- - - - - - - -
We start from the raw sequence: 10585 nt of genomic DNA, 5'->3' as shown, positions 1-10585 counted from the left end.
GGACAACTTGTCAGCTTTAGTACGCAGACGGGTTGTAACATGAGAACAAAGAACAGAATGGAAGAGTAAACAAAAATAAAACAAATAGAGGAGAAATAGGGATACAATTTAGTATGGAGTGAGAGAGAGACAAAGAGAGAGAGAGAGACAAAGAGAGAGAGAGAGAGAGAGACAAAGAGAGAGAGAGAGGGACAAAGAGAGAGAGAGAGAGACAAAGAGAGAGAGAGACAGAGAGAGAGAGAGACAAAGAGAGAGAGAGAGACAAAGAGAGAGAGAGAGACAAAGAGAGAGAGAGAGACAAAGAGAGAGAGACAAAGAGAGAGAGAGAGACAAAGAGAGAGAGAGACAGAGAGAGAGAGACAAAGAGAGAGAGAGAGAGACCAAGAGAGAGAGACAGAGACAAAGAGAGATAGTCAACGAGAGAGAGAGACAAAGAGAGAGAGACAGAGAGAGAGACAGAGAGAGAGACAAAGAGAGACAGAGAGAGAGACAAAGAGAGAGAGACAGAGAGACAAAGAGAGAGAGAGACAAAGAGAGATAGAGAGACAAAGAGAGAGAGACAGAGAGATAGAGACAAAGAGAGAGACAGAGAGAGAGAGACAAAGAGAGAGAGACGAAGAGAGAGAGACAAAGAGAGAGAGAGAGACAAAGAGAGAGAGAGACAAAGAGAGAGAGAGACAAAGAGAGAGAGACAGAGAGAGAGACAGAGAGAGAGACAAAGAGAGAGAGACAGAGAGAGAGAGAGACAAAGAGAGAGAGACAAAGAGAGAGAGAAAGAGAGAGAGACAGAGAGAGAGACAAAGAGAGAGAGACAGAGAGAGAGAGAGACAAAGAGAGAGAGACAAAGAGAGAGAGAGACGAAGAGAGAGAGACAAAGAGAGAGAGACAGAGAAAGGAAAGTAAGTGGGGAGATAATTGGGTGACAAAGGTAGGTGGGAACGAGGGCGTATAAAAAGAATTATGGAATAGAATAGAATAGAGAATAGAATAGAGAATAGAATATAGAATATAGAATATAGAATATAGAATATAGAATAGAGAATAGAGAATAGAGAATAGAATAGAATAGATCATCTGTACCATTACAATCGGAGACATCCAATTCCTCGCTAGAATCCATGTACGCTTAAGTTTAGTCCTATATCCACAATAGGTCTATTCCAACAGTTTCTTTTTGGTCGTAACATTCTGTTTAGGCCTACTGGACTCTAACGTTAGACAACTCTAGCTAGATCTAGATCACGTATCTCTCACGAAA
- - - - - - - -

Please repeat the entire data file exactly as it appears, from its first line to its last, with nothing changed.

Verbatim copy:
We start from the raw sequence: 10585 nt of genomic DNA, 5'->3' as shown, positions 1-10585 counted from the left end.
GGACAACTTGTCAGCTTTAGTACGCAGACGGGTTGTAACATGAGAACAAAGAACAGAATGGAAGAGTAAACAAAAATAAAACAAATAGAGGAGAAATAGGGATACAATTTAGTATGGAGTGAGAGAGAGACAAAGAGAGAGAGAGAGACAAAGAGAGAGAGAGAGAGAGAGACAAAGAGAGAGAGAGAGGGACAAAGAGAGAGAGAGAGAGACAAAGAGAGAGAGAGACAGAGAGAGAGAGAGACAAAGAGAGAGAGAGAGACAAAGAGAGAGAGAGAGACAAAGAGAGAGAGAGAGACAAAGAGAGAGAGACAAAGAGAGAGAGAGAGACAAAGAGAGAGAGAGACAGAGAGAGAGAGACAAAGAGAGAGAGAGAGAGACCAAGAGAGAGAGACAGAGACAAAGAGAGATAGTCAACGAGAGAGAGAGACAAAGAGAGAGAGACAGAGAGAGAGACAGAGAGAGAGACAAAGAGAGACAGAGAGAGAGACAAAGAGAGAGAGACAGAGAGACAAAGAGAGAGAGAGACAAAGAGAGATAGAGAGACAAAGAGAGAGAGACAGAGAGATAGAGACAAAGAGAGAGACAGAGAGAGAGAGACAAAGAGAGAGAGACGAAGAGAGAGAGACAAAGAGAGAGAGAGAGACAAAGAGAGAGAGAGACAAAGAGAGAGAGAGACAAAGAGAGAGAGACAGAGAGAGAGACAGAGAGAGAGACAAAGAGAGAGAGACAGAGAGAGAGAGAGACAAAGAGAGAGAGACAAAGAGAGAGAGAAAGAGAGAGAGACAGAGAGAGAGACAAAGAGAGAGAGACAGAGAGAGAGAGAGACAAAGAGAGAGAGACAAAGAGAGAGAGAGACGAAGAGAGAGAGACAAAGAGAGAGAGACAGAGAAAGGAAAGTAAGTGGGGAGATAATTGGGTGACAAAGGTAGGTGGGAACGAGGGCGTATAAAAAGAATTATGGAATAGAATAGAATAGAGAATAGAATAGAGAATAGAATATAGAATATAGAATATAGAATATAGAATATAGAATAGAGAATAGAGAATAGAGAATAGAATAGAATAGATCATCTGTACCATTACAATCGGAGACATCCAATTCCTCGCTAGAATCCATGTACGCTTAAGTTTAGTCCTATATCCACAATAGGTCTATTCCAACAGTTTCTTTTTGGTCGTAACATTCTGTTTAGGCCTACTGGACTCTAACGTTAGACAACTCTAGCTAGATCTAGATCACGTATCTCTCACGAAA